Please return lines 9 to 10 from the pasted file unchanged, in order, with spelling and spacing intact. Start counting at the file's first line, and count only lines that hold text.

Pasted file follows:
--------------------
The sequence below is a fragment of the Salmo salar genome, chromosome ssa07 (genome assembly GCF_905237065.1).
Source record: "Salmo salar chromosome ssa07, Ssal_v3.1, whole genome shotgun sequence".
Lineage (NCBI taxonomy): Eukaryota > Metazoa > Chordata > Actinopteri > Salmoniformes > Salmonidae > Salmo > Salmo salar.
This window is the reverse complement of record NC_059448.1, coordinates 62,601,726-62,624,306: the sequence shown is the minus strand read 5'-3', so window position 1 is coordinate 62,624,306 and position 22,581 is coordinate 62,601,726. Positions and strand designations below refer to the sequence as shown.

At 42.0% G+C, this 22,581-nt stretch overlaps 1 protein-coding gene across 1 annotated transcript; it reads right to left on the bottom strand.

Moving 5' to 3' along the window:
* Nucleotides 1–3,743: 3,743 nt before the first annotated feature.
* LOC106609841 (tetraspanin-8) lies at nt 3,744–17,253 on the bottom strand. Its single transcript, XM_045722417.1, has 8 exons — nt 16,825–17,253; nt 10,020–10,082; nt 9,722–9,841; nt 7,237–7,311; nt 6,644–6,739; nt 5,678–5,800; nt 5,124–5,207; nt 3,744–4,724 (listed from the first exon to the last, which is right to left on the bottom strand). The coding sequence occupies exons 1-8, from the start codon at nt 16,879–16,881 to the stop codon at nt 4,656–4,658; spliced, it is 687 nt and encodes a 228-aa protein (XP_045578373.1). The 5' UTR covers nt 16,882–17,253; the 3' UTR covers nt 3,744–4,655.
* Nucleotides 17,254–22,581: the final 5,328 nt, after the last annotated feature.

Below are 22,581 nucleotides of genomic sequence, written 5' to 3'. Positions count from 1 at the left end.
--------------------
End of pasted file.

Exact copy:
* Nucleotides 17,254–22,581: the final 5,328 nt, after the last annotated feature.

Below are 22,581 nucleotides of genomic sequence, written 5' to 3'. Positions count from 1 at the left end.